It’s almost time to announce our 2015 INDIEFAB Book of the Year Award Winners, but this year we decided to add a bit more fun with a new, unofficial category: the Readers’ Choice Award. We asked all our readers to vote for their favorite book by either commenting on our website, Facebook, or Twitter with the hashtag #INDIEFABFAVE. And boy, did you all deliver. Several books racked up hundreds of comments, all with lots of wonderful things to say about their INDIEFAB faves.
So, while our other INDIEFAB winners will be announced at the American Library Association’s Annual Conference in Orlando, Florida, at 4 p.m. June 25, we are announcing the Readers’ Choice Award now. Our winner is American Copper by Shann Ray. I got the chance to ask Shann some questions about his novel, his homestate of Montana (also the setting of his epic debut), and basketball.
Your website bio says you teach at Gonzaga University. It also mentions your career as a professional basketball player. These seem to be very separate ends of the spectrum. Can you tell me about how you came to both of these paths in life and whether they inspired or influenced the other?
I grew up in Montana where basketball is like lifeblood. My dad was my high school basketball coach, and he was also a principal and a teacher. His love for the wilderness (hunting and fishing), his love for basketball, and his love for the mystery of existence (in his views of life, people, and God) influenced me not just toward sports, but toward learning.
In people as in basketball, there is elegance and power, grace and brute force, intelligence and the raw gifts people possess. Professional basketball left me with a deep love and respect for individual people and other cultures. My dad coached basketball on the Northern Cheyenne Reservation and on the Crow Reservation in Montana. The people and families of those two cultures transformed my life. As I went through college and eventually became a professional basketball player crucial encounters in friendship with others informed my love for people. Alone or with my wife, Jennifer, I traveled through many of the reservations of Montana (Northern Cheyenne, Crow, Blackfeet, Assiniboine, Sioux and many others), throughout Europe, in former communist Russia, in Asia, South America, Mexico and Canada.
In professional basketball, the path toward community (what we might call team chemistry in basketball), and the deeper unity found in all meaningful endeavors, has quietly informed my work as a leadership and forgiveness scholar at Gonzaga, and my work as a poet, short story writer, and novelist.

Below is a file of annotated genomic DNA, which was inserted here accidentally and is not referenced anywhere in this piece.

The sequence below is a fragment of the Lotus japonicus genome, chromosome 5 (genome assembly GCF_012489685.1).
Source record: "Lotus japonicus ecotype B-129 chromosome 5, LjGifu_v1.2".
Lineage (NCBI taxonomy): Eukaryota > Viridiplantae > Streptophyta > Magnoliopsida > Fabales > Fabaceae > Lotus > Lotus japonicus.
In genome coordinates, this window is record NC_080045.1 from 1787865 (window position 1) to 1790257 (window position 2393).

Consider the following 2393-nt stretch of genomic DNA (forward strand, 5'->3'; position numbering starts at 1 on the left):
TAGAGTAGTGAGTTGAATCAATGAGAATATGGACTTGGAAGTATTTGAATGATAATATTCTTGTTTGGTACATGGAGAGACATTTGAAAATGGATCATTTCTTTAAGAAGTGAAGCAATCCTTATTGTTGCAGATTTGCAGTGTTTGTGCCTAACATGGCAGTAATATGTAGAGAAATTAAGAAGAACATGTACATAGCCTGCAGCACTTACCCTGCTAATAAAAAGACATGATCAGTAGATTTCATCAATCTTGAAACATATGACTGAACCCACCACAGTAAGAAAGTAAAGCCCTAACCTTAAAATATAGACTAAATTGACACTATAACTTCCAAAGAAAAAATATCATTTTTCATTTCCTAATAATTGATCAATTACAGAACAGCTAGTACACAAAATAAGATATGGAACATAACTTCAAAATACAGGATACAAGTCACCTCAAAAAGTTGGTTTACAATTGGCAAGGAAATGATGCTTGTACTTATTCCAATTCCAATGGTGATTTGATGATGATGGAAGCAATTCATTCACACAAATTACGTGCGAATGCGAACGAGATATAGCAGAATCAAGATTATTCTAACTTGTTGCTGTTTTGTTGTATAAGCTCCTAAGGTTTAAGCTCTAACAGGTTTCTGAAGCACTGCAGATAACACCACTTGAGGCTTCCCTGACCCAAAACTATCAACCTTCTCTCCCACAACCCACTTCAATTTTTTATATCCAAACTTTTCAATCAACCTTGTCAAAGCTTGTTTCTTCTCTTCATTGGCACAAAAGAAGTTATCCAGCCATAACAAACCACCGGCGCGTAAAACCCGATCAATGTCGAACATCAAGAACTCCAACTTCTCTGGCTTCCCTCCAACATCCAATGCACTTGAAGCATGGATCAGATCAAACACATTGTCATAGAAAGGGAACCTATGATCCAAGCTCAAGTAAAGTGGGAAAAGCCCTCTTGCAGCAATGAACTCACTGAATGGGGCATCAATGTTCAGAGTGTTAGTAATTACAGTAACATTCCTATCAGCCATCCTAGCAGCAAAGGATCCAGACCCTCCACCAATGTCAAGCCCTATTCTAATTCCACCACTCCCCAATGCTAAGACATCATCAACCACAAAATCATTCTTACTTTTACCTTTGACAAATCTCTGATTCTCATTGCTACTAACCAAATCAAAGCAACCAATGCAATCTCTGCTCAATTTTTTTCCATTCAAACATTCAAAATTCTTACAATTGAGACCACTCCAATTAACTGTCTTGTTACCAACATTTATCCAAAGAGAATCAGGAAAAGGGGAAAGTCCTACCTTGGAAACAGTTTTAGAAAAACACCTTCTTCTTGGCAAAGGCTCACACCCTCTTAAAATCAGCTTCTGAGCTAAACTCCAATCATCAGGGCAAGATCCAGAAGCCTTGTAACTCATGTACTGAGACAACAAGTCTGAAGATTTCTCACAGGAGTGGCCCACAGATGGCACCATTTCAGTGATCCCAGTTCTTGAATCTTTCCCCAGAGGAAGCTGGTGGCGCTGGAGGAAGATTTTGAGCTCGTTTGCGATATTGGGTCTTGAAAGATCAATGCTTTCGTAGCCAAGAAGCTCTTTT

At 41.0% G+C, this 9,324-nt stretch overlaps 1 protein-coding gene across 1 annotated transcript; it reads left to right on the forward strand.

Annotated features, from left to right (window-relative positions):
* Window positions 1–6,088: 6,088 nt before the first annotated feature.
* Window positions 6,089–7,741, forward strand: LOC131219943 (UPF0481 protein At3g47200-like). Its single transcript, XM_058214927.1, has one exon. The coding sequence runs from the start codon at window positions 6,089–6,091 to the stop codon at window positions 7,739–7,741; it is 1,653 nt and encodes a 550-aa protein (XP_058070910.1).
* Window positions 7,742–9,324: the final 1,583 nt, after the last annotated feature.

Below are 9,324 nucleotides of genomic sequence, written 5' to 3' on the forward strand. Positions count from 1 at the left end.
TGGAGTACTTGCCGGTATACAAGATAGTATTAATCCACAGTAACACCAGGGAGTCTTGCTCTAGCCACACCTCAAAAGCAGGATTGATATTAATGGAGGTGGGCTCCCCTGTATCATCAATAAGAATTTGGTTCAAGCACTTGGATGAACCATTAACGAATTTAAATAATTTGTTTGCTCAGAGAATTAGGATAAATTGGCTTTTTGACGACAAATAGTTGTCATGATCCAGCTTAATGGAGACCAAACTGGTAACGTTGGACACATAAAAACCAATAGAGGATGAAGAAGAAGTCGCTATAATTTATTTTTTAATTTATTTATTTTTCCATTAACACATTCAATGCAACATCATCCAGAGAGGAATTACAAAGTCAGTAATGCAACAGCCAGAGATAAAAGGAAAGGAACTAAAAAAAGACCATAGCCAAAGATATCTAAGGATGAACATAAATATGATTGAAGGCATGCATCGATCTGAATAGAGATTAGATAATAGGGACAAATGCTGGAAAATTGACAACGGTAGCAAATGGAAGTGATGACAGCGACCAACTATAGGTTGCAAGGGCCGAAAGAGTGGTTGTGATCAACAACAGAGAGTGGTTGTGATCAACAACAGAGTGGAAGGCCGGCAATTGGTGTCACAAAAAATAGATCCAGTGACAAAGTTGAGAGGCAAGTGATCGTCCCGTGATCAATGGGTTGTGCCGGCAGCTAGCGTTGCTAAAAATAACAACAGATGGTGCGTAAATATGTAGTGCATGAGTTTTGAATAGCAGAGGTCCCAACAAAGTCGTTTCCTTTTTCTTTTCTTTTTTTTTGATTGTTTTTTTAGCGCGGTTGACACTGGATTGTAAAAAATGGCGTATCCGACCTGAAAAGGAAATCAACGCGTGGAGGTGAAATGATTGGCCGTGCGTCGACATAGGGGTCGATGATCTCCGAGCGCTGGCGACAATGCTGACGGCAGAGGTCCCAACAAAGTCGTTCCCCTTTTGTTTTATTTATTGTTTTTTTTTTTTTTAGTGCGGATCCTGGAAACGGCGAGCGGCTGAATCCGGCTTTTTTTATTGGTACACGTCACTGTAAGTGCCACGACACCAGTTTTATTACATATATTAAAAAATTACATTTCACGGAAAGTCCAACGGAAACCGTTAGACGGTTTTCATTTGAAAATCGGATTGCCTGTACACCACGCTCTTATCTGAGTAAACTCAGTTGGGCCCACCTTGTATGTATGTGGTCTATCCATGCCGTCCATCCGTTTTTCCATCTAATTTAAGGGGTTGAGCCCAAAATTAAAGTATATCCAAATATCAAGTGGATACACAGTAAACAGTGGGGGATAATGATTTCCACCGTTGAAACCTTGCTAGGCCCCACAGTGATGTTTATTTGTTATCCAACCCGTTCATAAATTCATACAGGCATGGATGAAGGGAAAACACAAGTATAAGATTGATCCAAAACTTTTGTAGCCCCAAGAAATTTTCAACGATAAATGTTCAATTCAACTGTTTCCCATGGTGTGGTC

You responded to several of the comments left on the website voting for you to win the #IndieFabFave contest. What does it mean to you to see readers getting so involved with your book and leaving so many positive reviews?
I feel so grateful for the response to American Copper. The novel is meant to be a love song to America. I wanted to find a way in the art of the novel to encounter the soulfulness I’ve seen in people throughout my life. Think of some of the most wise, most kind, and most powerful people you know; these are people who have a gifted or graceful weave of wisdom, kindness, and appropriate power in their lives.
I’m reminded of my grandma Cary, a U.S. Postmaster in the remote eastern plains of Montana, a community builder, dancer, and all around fire. I think of my wife and her effervescence, the force of love she exerts on the world, and the profound results of her generosity toward me and our daughters and the people we know. So I wanted to capture not the ironic nature of life, though that has it’s place, and not the nihilistic descent so common to the hyper-material, consumerist, capitalistic Western world… but rather, I wanted to capture the nature of love, forgiveness, and atonement, in light of the genocidal amnesia of America, and our history of slavery, racism, colonization, and dominant culture dominance.
I hoped the novel would be a specific love letter to the heart of people as we try to face the harms of the past, seek atonement, and open ourselves into a more healed and whole sense of one another. Readers have been so generous. Their comments on how the novel speaks to them have been very humbling.
Two words that have been associated with your writing and specifically American Copper are forgiveness and violence. How do you reconcile these two ideas with each other and weave them together in the book? Are they two concepts you find complement each other?